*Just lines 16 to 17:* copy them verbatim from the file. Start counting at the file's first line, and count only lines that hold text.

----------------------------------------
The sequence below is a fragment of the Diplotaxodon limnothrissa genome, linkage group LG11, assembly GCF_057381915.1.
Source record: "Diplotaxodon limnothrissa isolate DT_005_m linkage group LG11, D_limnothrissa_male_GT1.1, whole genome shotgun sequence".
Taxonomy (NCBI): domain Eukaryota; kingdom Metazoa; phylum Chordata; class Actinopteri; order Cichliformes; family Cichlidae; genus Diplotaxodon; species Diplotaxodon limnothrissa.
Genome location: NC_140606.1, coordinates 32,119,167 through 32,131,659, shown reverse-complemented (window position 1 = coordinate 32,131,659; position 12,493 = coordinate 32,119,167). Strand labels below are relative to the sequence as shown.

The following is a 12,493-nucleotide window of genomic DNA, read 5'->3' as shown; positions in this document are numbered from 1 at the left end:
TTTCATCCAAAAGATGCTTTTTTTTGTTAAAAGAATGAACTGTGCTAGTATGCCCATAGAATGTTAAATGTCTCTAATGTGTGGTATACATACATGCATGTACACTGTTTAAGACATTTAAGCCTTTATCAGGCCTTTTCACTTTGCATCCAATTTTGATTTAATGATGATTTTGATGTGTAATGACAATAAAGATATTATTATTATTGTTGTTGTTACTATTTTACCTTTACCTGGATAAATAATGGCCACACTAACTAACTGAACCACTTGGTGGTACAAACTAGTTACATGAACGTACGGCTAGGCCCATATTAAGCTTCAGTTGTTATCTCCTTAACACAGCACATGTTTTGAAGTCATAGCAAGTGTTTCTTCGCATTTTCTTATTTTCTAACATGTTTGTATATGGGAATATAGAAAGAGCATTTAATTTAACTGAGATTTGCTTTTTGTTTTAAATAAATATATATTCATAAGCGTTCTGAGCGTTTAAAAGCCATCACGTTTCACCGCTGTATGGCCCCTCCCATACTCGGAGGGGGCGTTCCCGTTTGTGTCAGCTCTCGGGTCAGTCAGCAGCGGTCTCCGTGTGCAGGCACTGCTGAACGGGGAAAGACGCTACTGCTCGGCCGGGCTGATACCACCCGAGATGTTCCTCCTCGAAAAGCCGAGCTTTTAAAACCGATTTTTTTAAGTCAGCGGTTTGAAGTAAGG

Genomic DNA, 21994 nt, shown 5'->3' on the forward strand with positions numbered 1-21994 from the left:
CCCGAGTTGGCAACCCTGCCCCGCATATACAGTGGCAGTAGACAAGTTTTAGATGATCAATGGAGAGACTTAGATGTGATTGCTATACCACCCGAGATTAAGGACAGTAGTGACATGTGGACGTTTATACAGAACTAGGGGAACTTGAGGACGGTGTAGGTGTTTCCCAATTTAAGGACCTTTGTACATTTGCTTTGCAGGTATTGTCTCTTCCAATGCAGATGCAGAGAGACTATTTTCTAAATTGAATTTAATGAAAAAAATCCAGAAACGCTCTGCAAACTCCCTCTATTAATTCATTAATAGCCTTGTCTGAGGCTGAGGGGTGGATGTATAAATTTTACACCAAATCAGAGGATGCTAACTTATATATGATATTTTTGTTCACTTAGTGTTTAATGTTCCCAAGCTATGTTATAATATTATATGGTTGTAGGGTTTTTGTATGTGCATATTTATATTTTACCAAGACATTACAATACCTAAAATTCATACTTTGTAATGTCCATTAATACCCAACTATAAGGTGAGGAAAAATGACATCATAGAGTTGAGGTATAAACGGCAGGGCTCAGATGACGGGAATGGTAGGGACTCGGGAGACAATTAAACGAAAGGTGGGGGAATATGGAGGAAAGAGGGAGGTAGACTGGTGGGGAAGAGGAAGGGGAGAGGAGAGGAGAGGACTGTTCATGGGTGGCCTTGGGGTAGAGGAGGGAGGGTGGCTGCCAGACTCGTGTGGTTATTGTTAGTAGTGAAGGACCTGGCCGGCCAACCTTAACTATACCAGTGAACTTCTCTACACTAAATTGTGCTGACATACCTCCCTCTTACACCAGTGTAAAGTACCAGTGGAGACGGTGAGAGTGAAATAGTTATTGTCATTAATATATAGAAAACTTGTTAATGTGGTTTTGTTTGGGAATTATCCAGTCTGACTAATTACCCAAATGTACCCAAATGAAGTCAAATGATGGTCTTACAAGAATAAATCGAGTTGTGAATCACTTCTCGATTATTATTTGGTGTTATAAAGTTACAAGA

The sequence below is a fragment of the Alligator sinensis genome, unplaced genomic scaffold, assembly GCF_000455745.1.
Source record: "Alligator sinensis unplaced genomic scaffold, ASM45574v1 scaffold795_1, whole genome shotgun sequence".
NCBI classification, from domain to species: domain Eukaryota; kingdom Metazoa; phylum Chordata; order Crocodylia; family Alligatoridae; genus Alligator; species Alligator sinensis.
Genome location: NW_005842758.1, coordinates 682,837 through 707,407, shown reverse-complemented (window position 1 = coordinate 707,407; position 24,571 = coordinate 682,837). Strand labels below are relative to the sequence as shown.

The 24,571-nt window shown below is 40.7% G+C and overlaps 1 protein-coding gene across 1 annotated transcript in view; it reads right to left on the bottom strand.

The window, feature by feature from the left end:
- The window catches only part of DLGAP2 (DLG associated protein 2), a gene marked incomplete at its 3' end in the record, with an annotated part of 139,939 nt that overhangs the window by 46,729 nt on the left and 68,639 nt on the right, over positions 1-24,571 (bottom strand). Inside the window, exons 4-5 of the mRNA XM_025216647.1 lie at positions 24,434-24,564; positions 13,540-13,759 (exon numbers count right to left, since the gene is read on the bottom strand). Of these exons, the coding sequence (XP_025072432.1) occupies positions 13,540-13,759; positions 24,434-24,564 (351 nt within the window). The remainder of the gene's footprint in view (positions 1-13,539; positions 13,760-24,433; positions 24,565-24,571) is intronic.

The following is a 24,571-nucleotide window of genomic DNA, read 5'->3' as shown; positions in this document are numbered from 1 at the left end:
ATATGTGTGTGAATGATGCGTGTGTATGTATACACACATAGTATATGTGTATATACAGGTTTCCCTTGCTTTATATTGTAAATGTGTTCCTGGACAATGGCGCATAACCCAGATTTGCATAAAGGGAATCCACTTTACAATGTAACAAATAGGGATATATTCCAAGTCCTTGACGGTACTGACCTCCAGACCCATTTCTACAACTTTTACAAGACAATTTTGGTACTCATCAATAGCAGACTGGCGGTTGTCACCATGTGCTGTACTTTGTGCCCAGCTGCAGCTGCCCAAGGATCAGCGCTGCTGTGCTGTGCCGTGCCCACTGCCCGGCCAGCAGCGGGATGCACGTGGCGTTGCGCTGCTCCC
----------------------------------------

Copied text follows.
The following is a 24,571-nucleotide window of genomic DNA, read 5'->3' as shown; positions in this document are numbered from 1 at the left end:
ATATGTGTGTGAATGATGCGTGTGTATGTATACACACATAGTATATGTGTATATACAGGTTTCCCTTGCTTTATATTGTAAATGTGTTCCTGGACAATGGCGCATAACCCAGATTTGCATAAAGGGAATCCACTTTACAATGTAACAAATAGGGATATATTCCAAGTCCTTGACGGTACTGACCTCCAGACCCATTTCTACAACTTTTACAAGACAATTTTGGTACTCATCAATAGCAGACTGGCGGTTGTCACCATGTGCTGTACTTTGTGCCCAGCTGCAGCTGCCCAAGGATCAGCGCTGCTGTGCTGTGCCGTGCCCACTGCCCGGCCAGCAGCGGGATGCACGTGGCGTTGCGCTGCTCCC